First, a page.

At long last, a few years ago we began hearing statistics indicating that the U.S. divorce rate was on the decline. That was good news because for a while the rate was rising so quickly that it seemed people were preparing for divorced before they even got married. “Just want to have the paperwork ready Honey.”
I don’t know how I stumbled upon this fact – or why – but apparently researchers from the University of Minnesota recently discovered that when the study showing the decline was conducted, the population was younger. Apparently if you standardize the study for age, the party poopers at U of Minnesota say the divorce rate is actually rising. They all celebrated afterwards with a Hamms, some pickled herring, and a visit to their divorce lawyers.
None of the talk about one-out-of-two-marriages-ending- in-divorce ever surprised me. In fact, I’m always amazed and impressed that ANY marriage lasts. You take two people, often from completely different backgrounds with completely dissimilar problem solving approaches and totally opposite outlooks on religion, politics, and choices of pizza toppings and tell them they will remain together for the rest of their lives, well, not always easy.
By the way, this odd blog post isn’t some bizarre way that I’m going to announced that Bill and I are becoming statistics. We are happily married, thank you very much. It’s just that sometimes I’ll come across an article that will get me thinking. And that article got me to thinking about how hard marriage really is.
When Bill and I were first married, we had both been single for quite some time. We were, well, set in our ways. So for the first two or three years of our life together, we worked really hard on making sure the other knew who was boss. Man did we each try to control the other.
Bill did it calmly. I threw temper tantrums. Take the time I was mad at him for something or other. I had a Taco Bell spicy green bean burrito in my hand at the time (thankfully still wrapped) and threw it at him across the kitchen. He ducked, and the burrito landed behind him and slid under the refrigerator.
We had to take a time out so that we could work together to move the refrigerator out so that I could get the broom and maneuver the burrito out from behind. By time we worked together to get the refrigerator back into place, our high emotions were diffused. That’s one way to solve the problem. And a metaphor for marital tranquility.
Over the years we were able to figure out what was important and what wasn’t. We still disagree but there are no more burritos flying through our house. We found out neither one of us has to control the other. Plus we started eating tacos and they’re more unwieldy.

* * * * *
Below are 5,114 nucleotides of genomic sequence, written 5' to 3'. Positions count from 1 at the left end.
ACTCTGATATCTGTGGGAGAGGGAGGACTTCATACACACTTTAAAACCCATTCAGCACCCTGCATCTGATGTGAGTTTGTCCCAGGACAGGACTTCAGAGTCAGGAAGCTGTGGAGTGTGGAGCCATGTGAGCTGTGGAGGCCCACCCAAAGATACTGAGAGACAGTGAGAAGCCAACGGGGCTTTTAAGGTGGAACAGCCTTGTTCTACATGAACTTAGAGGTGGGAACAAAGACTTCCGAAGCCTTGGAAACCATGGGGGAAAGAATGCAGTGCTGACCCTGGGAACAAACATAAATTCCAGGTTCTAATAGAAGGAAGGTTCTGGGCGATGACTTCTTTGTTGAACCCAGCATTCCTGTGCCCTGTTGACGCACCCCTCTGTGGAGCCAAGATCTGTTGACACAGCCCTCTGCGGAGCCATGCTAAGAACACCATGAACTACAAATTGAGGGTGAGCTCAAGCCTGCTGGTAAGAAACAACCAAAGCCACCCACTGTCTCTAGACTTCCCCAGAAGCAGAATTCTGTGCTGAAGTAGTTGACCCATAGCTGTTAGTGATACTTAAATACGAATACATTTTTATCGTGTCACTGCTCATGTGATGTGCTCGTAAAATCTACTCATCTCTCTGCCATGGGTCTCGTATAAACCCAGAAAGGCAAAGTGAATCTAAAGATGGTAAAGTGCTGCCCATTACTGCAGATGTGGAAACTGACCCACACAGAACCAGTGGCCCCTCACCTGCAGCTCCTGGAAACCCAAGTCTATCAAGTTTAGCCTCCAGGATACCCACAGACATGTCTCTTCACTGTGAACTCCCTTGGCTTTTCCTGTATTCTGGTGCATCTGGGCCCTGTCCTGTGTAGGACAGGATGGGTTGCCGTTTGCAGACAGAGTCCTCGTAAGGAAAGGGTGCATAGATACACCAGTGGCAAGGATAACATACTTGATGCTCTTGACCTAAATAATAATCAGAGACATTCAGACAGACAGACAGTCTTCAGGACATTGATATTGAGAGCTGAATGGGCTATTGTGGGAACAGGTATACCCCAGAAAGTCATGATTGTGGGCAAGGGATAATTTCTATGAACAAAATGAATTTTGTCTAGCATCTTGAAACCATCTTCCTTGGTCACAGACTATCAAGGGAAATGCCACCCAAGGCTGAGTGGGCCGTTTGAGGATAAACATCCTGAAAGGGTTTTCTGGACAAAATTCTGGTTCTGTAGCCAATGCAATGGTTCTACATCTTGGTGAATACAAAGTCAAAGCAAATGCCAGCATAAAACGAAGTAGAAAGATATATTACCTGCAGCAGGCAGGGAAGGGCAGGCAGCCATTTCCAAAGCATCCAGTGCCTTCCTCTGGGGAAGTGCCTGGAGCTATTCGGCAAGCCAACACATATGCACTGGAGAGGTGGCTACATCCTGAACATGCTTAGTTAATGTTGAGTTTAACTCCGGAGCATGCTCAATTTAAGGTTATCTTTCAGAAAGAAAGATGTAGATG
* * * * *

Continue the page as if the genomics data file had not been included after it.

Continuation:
I’d like to think that life together gets easier for everyone as the years go by, but I also stumbled upon an article in the Washington Post that indicates that one of the reasons divorce rates aren’t going down is because more and more baby boomers are getting a divorce. Apparently after the kids leave home, the idea of staying with Stan or Norma for another 20 years just isn’t cutting it for many. That makes me sad. In the words of that great philosopher Jimmy Buffett, “We are the people our parents warned us about.”
If I could give any advice to our married kids (which I seriously try never to do when it comes to marriage; after all, I’m a 50% success/failure rate myself), it would be to remember just what it is that made you fall in love with your spouse and try to find and appreciate it every single day. And most importantly, pick your battles. You don’t always have to win.
I mentioned yesterday that this week I am cooking an entire meal on the grill. We finished our appetizers and are moving on to our main course. I found a barbecue recipe that is really one of the most delicious I have ever tasted. I used it last night on chicken, but its smoky goodness would be delicious on ribs or pulled pork as well.
1 T. canola oil
¼ whole onion, diced
2 cloves garlic, minced
1 c. ketchup
¼ c. plus 2 T. packed brown sugar
4 T. white vinegar
1 T. Worcestershire sauce
1/3 c. molasses
4 T. Chipotle Adobo Sauce (the adobo sauce chipotle peppers are packed in)
Dash of salt
Heat canola oil in a saucepan over medium-low heat. Add onion and garlic, and cook for five minutes, stirring, being careful not to burn them. Reduce heat to low. Add all remaining ingredients and stir. Simmer for 30 minutes. Taste after simmering and add whatever ingredient it needs (more spice, more sugar, etc.)
Nana’s Notes: As I said, I used the sauce for barbecued chicken. I cooked seasoned chicken thighs on the grill for about 30 minutes, then added the barbecue sauce and grilled them for another 10 minutes or so. The sauce was delicious. It was kind of spicy from the adobo sauce, but the sauce gave it a smoky flavor as well, and there was just the right amount of sweetness.
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